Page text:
Charlie Sheen thrilled Angels All-Star closer Carlos Estévez made a name for himself

Carlos Estevez, Tony Todd and Charlie Sheen at Sheen’s Malibu home.
Carlos Estévez, left, Tony Todd, center, and Charlie Sheen are shown at Sheen’s Malibu home in 2016. Estévez, now the Angels closer, was a Colorado Rockies rookie and had just played his first game at Dodger Stadium.
(Photo courtesy of Tony Todd)
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Shortly after coming to the U.S. from the Dominican Republic as a teenage pitcher in the Colorado Rockies organization, Carlos Estévez learned he had the same name as a famous actor because fans would call him “Wild Thing” even though he didn’t walk many batters.

“When I started a Twitter account, I had to put in parentheses, ‘Not Charlie Sheen,’ ” he said.

Sheen’s birth name is Carlos Estévez. He changed it to follow in the footsteps of his father, Martin Sheen, whose birth name was Ramon Antonio Gerard Estévez.


Angels manager Phil Nevin says this year’s team is better equipped to bounce back from a tailspin than last year’s squad that missed the playoffs.

July 9, 2023

A lifelong baseball fan, Charlie Sheen was tickled that a pro player shared his name and he has followed Estévez ’s career through the minors, through six seasons as a Rockies reliever and this season as the Angels’ All-Star closer.

Sheen and his close friend Tony Todd, an actor who played on the Santa Monica High baseball team with Sheen in the 1980s, were looking at minor league rosters when Sheen said, “Wait a second, this guy, we have the same name. He’s a guy in the back of the ‘pen, a closer.”

They followed Estévez ’s progress and after a few years Sheen called Todd and said, “This guy is pretty good. I think he’s gonna make it to the big leagues.”

When Estévez did just that in 2016 and the Rockies visited Dodger Stadium, Todd contacted him through Rockies coach Eric Young Sr.

“EY handed me the phone and Tony said, ‘Charlie Sheen wants to meet you.’ ” Estévez said. “I was like, what? Just because we have the same name? He said, ‘Exactly.’ ”

After the game, Estévez was whisked to Sheen’s house in Malibu.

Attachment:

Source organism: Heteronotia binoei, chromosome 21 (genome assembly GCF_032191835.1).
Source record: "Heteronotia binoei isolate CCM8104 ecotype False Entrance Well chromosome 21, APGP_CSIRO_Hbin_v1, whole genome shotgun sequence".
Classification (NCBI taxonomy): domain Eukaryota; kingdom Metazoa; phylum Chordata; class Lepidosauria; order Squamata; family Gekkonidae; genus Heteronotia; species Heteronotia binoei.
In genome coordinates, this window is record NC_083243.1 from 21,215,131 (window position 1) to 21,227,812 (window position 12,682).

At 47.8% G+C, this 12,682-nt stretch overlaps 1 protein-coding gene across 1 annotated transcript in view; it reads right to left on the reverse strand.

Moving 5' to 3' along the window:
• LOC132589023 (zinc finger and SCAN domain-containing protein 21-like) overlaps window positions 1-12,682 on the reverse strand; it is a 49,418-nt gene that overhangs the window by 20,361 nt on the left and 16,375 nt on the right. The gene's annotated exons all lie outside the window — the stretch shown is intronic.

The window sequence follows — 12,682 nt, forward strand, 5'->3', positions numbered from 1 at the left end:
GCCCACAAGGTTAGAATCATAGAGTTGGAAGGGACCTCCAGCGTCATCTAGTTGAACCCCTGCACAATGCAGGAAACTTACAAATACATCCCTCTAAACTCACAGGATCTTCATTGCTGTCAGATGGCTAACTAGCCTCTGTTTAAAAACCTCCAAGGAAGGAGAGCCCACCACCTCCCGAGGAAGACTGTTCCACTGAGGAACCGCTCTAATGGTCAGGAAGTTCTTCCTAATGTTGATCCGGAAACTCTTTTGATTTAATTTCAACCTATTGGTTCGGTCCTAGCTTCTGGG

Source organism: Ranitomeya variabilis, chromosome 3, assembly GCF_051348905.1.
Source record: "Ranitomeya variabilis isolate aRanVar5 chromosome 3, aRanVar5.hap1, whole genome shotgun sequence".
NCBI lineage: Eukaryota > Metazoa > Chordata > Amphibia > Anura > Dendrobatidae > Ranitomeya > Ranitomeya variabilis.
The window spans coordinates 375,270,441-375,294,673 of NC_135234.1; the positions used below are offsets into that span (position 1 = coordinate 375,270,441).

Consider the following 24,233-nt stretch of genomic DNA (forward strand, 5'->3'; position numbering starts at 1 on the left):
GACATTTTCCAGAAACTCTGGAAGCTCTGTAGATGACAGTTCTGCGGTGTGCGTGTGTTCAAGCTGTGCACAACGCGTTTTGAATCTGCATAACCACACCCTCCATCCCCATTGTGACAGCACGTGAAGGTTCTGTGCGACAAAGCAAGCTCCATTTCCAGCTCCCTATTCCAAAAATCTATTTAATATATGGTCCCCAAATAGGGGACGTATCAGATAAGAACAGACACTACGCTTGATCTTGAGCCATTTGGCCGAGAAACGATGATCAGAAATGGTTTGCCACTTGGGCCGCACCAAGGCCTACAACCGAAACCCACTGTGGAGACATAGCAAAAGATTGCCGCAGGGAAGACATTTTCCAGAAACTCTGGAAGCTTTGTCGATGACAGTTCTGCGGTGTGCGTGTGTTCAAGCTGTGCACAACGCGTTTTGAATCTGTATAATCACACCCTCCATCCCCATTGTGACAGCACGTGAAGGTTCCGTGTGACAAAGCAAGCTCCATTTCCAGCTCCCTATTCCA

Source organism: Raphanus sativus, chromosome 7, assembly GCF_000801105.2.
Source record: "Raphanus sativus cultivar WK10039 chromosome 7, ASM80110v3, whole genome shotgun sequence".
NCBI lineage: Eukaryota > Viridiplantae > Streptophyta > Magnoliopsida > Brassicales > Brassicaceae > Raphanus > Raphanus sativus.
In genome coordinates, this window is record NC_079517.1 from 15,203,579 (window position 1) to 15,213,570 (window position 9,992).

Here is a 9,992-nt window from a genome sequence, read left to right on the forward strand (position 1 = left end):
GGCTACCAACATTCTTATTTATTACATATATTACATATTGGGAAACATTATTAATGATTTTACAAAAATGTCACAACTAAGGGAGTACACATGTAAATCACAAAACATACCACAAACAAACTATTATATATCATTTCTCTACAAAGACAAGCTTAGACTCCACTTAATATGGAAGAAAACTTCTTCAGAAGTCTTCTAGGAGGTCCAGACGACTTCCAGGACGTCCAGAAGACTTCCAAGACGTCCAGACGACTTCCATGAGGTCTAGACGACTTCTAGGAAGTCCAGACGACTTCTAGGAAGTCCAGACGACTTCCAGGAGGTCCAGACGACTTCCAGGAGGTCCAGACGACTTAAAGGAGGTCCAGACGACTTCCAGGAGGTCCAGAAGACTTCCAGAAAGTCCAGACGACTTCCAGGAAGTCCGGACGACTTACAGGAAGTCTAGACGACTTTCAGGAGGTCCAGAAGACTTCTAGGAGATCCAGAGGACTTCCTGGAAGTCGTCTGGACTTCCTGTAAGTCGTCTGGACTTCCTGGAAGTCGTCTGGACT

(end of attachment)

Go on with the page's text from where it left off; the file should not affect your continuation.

Sheen answered the door, stuck out his hand and said: “I’m Carlos Estévez.”

Estévez grinned and replied, “I’m Carlos Estévez.”

Angels closer Carlos Estevez celebrates after recording a save against the Oakland Athletics on April 25, 2023, in Anaheim.
(Luis Sinco/Los Angeles Times)

Then in something of a “Two and a Half Men” sequel, Estévez , 23, hung out and conversed with the two 50-year-old actors for hours. Sheen — whose left-handed swing is truly something to behold — shared his memory of hitting a ball over the right-center field wall at Dodger Stadium while taking batting practice during a break from filming a DirecTV “Wild Thing” commercial in 2007. Todd, whose considerable baseball skills haven’t diminished much with time, mentioned that Ozzie Smith called him the greatest celebrity softball player ever.

“I had no idea how big a fan of baseball he is,” Estévez said. “It’s insane, he knows so much about baseball. He told me, ‘I’ve been following you since you were pitching in Modesto.’ ”

They’ve stayed in touch, last talking Sept. 3 when Sheen turned 57. The first congratulatory phone call Estévez received Friday upon learning he made the American League All-Star roster was from Todd, a former assistant coach at Santa Monica High who played Officer Kettles in “Anger Management” and Mickey Scales in “Little Big League.”

Todd has become one of Estévez’s biggest fans. When Estévez was initially snubbed for an All-Star nod despite setting an Angels record by converting 21 of 21 save chances, Todd was livid.

“I told him, ‘Something will happen, you will make this team,’ ” Todd said.

When Estévez replied that he hoped so, Todd told him, “You have to stop saying the word ‘hope.’ Do not use that word. Cut it out of your vocabulary.”

Sheen is thrilled that his namesake was honored.

“I could not be more proud of Carlos Estévez,” Sheen said in a text message. “Devastating flame thrower, overdue All-Star, my cosmic love child.”


One of Sheen’s most enduring roles, of course, was as pitcher Ricky “Wild Thing” Vaughn in “Major League.” During Estévez’s six years with the Rockies, “Wild Thing” was often his entrance music. Somebody in the team’s front office must have realized he shared a name with Sheen.

Actor Charlie Sheen, right, watches a game with best friend Tony Todd, middle, at Dodger Stadium on Sept. 2, 2022.
Actor Charlie Sheen, right, watches a game with best friend Tony Todd, middle, at Dodger Stadium on Sept. 2, 2022.
(Mark J. Terrill / Associated Press)

“I didn’t know they were going to play that,” he said. “I didn’t ask for a song, but at the same time it was cool.”

He didn’t take offense?

“If I didn’t throw strikes, I wouldn’t be here,” he said, grinning.

Estévez, 30, signed a two-year, $13-million contract with the Angels in December and has been a revelation, posting a 1.80 ERA to go with that immaculate saves record. Indeed, he’s made a name for himself.

“I’ve grown a lot since my rookie season,” he said. “I think back to the day I met Charlie and Tony and I’ve got to say it really helped me feel like a big leaguer. I appreciate those friendships.”

Sheen and Todd will be watching the All-Star Game on TV, not hoping, but expecting that Estévez will take the mound.


“We’ll be rooting for our guy,” Todd said. “I’m so happy for him.”

Angels manager Phil Nevin insists everything the team wants is attainable despite sitting at .500 one game before the All-Star break begins.

July 7, 2023